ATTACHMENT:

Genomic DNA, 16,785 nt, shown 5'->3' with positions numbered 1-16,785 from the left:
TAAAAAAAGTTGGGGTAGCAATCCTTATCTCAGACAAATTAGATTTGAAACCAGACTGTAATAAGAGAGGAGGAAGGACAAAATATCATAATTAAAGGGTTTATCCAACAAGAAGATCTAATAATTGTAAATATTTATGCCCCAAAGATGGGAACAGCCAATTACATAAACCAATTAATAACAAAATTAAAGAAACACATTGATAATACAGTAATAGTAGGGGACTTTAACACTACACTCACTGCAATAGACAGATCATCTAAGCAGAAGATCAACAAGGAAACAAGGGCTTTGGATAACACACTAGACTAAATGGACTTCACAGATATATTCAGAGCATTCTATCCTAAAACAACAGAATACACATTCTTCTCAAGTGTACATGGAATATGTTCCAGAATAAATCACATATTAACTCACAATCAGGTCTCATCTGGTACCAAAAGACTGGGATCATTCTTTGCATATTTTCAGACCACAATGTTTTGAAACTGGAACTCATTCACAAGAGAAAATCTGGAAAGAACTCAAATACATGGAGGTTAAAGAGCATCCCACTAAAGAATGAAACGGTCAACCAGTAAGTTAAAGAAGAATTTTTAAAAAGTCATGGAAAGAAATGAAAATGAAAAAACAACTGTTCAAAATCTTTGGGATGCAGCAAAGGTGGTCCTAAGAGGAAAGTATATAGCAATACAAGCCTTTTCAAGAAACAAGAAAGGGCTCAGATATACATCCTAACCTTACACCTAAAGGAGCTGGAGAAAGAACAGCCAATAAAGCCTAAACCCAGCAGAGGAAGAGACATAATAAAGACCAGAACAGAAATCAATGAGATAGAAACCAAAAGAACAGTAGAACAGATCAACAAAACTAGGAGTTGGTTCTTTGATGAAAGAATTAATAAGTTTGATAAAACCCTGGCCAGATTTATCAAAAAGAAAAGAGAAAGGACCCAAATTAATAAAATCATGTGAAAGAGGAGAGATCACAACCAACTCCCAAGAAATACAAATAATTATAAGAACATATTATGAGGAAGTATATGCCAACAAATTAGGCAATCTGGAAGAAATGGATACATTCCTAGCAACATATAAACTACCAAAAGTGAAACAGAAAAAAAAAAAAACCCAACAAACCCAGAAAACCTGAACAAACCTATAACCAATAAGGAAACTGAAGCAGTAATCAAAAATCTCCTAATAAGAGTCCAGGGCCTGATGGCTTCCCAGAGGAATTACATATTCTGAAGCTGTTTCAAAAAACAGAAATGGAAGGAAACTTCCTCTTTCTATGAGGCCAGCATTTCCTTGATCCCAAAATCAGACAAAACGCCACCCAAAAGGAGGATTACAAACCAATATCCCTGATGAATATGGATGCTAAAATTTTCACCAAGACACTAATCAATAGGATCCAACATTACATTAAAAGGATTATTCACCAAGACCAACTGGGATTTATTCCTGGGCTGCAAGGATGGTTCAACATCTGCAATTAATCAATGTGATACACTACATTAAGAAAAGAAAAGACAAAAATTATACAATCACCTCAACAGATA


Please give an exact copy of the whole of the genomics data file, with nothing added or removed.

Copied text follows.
Genomic DNA, 16,785 nt, shown 5'->3' with positions numbered 1-16,785 from the left:
TAAAAAAAGTTGGGGTAGCAATCCTTATCTCAGACAAATTAGATTTGAAACCAGACTGTAATAAGAGAGGAGGAAGGACAAAATATCATAATTAAAGGGTTTATCCAACAAGAAGATCTAATAATTGTAAATATTTATGCCCCAAAGATGGGAACAGCCAATTACATAAACCAATTAATAACAAAATTAAAGAAACACATTGATAATACAGTAATAGTAGGGGACTTTAACACTACACTCACTGCAATAGACAGATCATCTAAGCAGAAGATCAACAAGGAAACAAGGGCTTTGGATAACACACTAGACTAAATGGACTTCACAGATATATTCAGAGCATTCTATCCTAAAACAACAGAATACACATTCTTCTCAAGTGTACATGGAATATGTTCCAGAATAAATCACATATTAACTCACAATCAGGTCTCATCTGGTACCAAAAGACTGGGATCATTCTTTGCATATTTTCAGACCACAATGTTTTGAAACTGGAACTCATTCACAAGAGAAAATCTGGAAAGAACTCAAATACATGGAGGTTAAAGAGCATCCCACTAAAGAATGAAACGGTCAACCAGTAAGTTAAAGAAGAATTTTTAAAAAGTCATGGAAAGAAATGAAAATGAAAAAACAACTGTTCAAAATCTTTGGGATGCAGCAAAGGTGGTCCTAAGAGGAAAGTATATAGCAATACAAGCCTTTTCAAGAAACAAGAAAGGGCTCAGATATACATCCTAACCTTACACCTAAAGGAGCTGGAGAAAGAACAGCCAATAAAGCCTAAACCCAGCAGAGGAAGAGACATAATAAAGACCAGAACAGAAATCAATGAGATAGAAACCAAAAGAACAGTAGAACAGATCAACAAAACTAGGAGTTGGTTCTTTGATGAAAGAATTAATAAGTTTGATAAAACCCTGGCCAGATTTATCAAAAAGAAAAGAGAAAGGACCCAAATTAATAAAATCATGTGAAAGAGGAGAGATCACAACCAACTCCCAAGAAATACAAATAATTATAAGAACATATTATGAGGAAGTATATGCCAACAAATTAGGCAATCTGGAAGAAATGGATACATTCCTAGCAACATATAAACTACCAAAAGTGAAACAGAAAAAAAAAAAAACCCAACAAACCCAGAAAACCTGAACAAACCTATAACCAATAAGGAAACTGAAGCAGTAATCAAAAATCTCCTAATAAGAGTCCAGGGCCTGATGGCTTCCCAGAGGAATTACATATTCTGAAGCTGTTTCAAAAAACAGAAATGGAAGGAAACTTCCTCTTTCTATGAGGCCAGCATTTCCTTGATCCCAAAATCAGACAAAACGCCACCCAAAAGGAGGATTACAAACCAATATCCCTGATGAATATGGATGCTAAAATTTTCACCAAGACACTAATCAATAGGATCCAACATTACATTAAAAGGATTATTCACCAAGACCAACTGGGATTTATTCCTGGGCTGCAAGGATGGTTCAACATCTGCAATTAATCAATGTGATACACTACATTAAGAAAAGAAAAGACAAAAATTATACAATCACCTCAACAGATA